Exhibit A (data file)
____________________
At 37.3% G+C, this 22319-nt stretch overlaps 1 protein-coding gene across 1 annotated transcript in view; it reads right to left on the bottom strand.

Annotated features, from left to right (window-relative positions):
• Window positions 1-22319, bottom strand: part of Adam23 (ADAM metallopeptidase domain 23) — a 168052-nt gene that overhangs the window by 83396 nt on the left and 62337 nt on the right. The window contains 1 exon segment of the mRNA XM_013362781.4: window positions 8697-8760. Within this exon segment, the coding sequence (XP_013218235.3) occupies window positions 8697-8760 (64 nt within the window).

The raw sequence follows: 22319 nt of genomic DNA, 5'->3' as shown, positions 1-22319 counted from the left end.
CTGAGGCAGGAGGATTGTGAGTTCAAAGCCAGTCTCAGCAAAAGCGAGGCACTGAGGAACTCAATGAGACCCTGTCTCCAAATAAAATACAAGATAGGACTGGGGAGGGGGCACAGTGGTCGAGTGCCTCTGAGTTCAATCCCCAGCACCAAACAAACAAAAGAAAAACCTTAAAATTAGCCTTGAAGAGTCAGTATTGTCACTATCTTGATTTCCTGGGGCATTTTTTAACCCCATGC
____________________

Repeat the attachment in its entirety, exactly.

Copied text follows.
At 37.3% G+C, this 22319-nt stretch overlaps 1 protein-coding gene across 1 annotated transcript in view; it reads right to left on the bottom strand.

Annotated features, from left to right (window-relative positions):
• Window positions 1-22319, bottom strand: part of Adam23 (ADAM metallopeptidase domain 23) — a 168052-nt gene that overhangs the window by 83396 nt on the left and 62337 nt on the right. The window contains 1 exon segment of the mRNA XM_013362781.4: window positions 8697-8760. Within this exon segment, the coding sequence (XP_013218235.3) occupies window positions 8697-8760 (64 nt within the window).

The raw sequence follows: 22319 nt of genomic DNA, 5'->3' as shown, positions 1-22319 counted from the left end.
CTGAGGCAGGAGGATTGTGAGTTCAAAGCCAGTCTCAGCAAAAGCGAGGCACTGAGGAACTCAATGAGACCCTGTCTCCAAATAAAATACAAGATAGGACTGGGGAGGGGGCACAGTGGTCGAGTGCCTCTGAGTTCAATCCCCAGCACCAAACAAACAAAAGAAAAACCTTAAAATTAGCCTTGAAGAGTCAGTATTGTCACTATCTTGATTTCCTGGGGCATTTTTTAACCCCATGC